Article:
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Psychiatr Genet. 2005 Sep;15(3):189-93.

The monoamine oxidase A gene may influence the means used in suicide attempts.

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  • 1Department of Psychological Medicine and Psychiatry, Lapeyronie Hospital, Montpellier Cedex, France.



Compelling evidence suggests that serotonin system dysfunction is associated with certain behavioral disorders, including suicidal behavior and impulsive aggression. A functional polymorphism in the promoter region of the monoamine oxidase A gene (uVNTR) was recently identified and the presence of the 2-3 alleles was found to be associated with a higher level of transcription, central nervous system serotonergic responsivity and impulsive aggression. A dinucleotide repeat in intron 2 of the gene (monoamine oxidase A-CAn) has been described previously, and is in linkage disequilibrium with the variable number of tandom repeats (VNTR). The aim of the study was to investigate, in a large sample, whether the monoamine oxidase A gene was involved in the susceptibility to suicidal behavior.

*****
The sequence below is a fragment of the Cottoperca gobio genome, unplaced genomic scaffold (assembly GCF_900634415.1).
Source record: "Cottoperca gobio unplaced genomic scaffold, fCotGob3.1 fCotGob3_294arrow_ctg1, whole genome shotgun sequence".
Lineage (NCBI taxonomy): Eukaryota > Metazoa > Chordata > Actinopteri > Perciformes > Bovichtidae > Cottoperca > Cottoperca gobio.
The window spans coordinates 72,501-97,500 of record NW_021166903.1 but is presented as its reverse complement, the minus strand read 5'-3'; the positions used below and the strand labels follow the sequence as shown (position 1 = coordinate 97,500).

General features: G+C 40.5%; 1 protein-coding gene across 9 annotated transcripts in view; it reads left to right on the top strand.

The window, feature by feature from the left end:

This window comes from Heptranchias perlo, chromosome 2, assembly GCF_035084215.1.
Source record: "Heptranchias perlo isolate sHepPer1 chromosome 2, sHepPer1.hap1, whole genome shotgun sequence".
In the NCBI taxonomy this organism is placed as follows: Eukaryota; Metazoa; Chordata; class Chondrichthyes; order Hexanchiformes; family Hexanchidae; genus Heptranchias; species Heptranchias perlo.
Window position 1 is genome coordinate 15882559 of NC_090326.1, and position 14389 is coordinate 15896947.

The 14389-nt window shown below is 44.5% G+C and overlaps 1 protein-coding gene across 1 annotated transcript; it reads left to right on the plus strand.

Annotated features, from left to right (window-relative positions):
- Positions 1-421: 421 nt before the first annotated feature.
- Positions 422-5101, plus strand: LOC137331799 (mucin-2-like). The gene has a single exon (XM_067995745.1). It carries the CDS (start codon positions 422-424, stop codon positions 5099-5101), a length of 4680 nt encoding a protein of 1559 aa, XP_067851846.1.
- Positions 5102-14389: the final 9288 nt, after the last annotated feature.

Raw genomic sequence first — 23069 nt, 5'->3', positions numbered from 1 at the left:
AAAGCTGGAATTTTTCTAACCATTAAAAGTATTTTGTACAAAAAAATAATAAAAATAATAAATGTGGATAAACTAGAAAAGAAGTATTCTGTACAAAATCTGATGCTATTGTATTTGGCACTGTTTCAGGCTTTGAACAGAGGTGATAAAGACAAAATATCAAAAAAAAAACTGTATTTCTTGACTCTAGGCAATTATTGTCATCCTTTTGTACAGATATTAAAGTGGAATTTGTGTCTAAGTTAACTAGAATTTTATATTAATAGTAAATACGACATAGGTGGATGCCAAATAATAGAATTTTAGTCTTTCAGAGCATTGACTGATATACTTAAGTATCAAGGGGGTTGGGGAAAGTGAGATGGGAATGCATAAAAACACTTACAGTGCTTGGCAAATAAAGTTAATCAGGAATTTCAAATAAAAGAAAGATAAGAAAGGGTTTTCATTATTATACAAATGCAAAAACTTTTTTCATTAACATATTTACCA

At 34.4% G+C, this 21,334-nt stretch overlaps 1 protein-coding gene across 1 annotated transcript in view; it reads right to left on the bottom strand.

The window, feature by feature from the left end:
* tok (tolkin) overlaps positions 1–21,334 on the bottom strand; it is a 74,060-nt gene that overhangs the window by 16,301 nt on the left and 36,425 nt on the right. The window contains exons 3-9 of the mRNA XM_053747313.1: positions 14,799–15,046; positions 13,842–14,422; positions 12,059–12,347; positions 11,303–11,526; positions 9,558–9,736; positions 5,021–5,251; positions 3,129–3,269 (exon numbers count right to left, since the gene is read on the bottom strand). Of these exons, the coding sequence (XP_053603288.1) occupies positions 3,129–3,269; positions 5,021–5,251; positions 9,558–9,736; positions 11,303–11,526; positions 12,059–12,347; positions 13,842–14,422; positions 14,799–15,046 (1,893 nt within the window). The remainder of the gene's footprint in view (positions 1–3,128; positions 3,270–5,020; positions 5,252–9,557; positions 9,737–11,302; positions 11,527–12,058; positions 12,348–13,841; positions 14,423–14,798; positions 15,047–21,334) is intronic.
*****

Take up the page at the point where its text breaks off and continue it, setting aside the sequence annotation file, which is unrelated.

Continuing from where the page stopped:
We genotyped 738 West European Caucasians, who had made suicide attempts, and 222 controls of the same ethnic origin, with no history of suicidal behavior. The two variants of the monoamine oxidase A gene have been tested.


We did not find any association between the two monoamine oxidase A gene variants and suicidal behavior. However, the frequency of the uVNTR 2-3 alleles was significantly higher in men who had attempted suicide by violent means than in men who had used non-violent means. The odds ratio for the uVNTR 2-3 alleles versus the uVNTR 1-4 alleles was 2.17 [95% confidence interval (1.08-4.35)]. Haplotypes did not allow strengthening the effect observed with the uVNTR.


These results suggest that an excess of high-activity monoamine oxidase A gene promoter alleles may be associated with traits orienting suicidal behavior towards a violent act.

[PubMed - indexed for MEDLINE]
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